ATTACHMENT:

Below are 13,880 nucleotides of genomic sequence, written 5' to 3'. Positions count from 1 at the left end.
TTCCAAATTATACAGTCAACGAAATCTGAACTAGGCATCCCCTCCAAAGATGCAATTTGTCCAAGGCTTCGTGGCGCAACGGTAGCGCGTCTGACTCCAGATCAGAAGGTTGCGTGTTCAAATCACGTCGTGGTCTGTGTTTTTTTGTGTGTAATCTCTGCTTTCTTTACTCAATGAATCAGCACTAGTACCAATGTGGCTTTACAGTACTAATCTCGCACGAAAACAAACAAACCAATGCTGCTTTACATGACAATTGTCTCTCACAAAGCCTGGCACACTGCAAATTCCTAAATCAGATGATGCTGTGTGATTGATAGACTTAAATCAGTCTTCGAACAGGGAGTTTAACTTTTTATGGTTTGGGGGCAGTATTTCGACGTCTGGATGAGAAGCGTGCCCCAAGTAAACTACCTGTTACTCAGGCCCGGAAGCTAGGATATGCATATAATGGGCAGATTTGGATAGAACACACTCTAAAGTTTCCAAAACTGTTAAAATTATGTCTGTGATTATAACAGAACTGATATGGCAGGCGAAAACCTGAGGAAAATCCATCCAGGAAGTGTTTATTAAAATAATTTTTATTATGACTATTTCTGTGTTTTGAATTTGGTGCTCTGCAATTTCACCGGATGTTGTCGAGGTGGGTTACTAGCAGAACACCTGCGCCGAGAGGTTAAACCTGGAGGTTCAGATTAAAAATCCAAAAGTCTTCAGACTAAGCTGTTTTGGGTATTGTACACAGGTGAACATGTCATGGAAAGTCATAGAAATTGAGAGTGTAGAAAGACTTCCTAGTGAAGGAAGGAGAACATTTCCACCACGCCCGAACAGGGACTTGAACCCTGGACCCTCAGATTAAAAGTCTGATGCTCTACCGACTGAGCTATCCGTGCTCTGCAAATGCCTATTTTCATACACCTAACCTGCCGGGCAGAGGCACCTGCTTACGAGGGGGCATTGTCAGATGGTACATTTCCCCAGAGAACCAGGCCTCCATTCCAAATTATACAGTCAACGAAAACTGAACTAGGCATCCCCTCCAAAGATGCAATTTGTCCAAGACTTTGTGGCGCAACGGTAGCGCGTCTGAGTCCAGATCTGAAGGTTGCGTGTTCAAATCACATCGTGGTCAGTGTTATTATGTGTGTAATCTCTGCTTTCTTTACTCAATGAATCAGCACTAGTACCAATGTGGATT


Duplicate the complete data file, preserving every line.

Below are 13,880 nucleotides of genomic sequence, written 5' to 3'. Positions count from 1 at the left end.
TTCCAAATTATACAGTCAACGAAATCTGAACTAGGCATCCCCTCCAAAGATGCAATTTGTCCAAGGCTTCGTGGCGCAACGGTAGCGCGTCTGACTCCAGATCAGAAGGTTGCGTGTTCAAATCACGTCGTGGTCTGTGTTTTTTTGTGTGTAATCTCTGCTTTCTTTACTCAATGAATCAGCACTAGTACCAATGTGGCTTTACAGTACTAATCTCGCACGAAAACAAACAAACCAATGCTGCTTTACATGACAATTGTCTCTCACAAAGCCTGGCACACTGCAAATTCCTAAATCAGATGATGCTGTGTGATTGATAGACTTAAATCAGTCTTCGAACAGGGAGTTTAACTTTTTATGGTTTGGGGGCAGTATTTCGACGTCTGGATGAGAAGCGTGCCCCAAGTAAACTACCTGTTACTCAGGCCCGGAAGCTAGGATATGCATATAATGGGCAGATTTGGATAGAACACACTCTAAAGTTTCCAAAACTGTTAAAATTATGTCTGTGATTATAACAGAACTGATATGGCAGGCGAAAACCTGAGGAAAATCCATCCAGGAAGTGTTTATTAAAATAATTTTTATTATGACTATTTCTGTGTTTTGAATTTGGTGCTCTGCAATTTCACCGGATGTTGTCGAGGTGGGTTACTAGCAGAACACCTGCGCCGAGAGGTTAAACCTGGAGGTTCAGATTAAAAATCCAAAAGTCTTCAGACTAAGCTGTTTTGGGTATTGTACACAGGTGAACATGTCATGGAAAGTCATAGAAATTGAGAGTGTAGAAAGACTTCCTAGTGAAGGAAGGAGAACATTTCCACCACGCCCGAACAGGGACTTGAACCCTGGACCCTCAGATTAAAAGTCTGATGCTCTACCGACTGAGCTATCCGTGCTCTGCAAATGCCTATTTTCATACACCTAACCTGCCGGGCAGAGGCACCTGCTTACGAGGGGGCATTGTCAGATGGTACATTTCCCCAGAGAACCAGGCCTCCATTCCAAATTATACAGTCAACGAAAACTGAACTAGGCATCCCCTCCAAAGATGCAATTTGTCCAAGACTTTGTGGCGCAACGGTAGCGCGTCTGAGTCCAGATCTGAAGGTTGCGTGTTCAAATCACATCGTGGTCAGTGTTATTATGTGTGTAATCTCTGCTTTCTTTACTCAATGAATCAGCACTAGTACCAATGTGGATT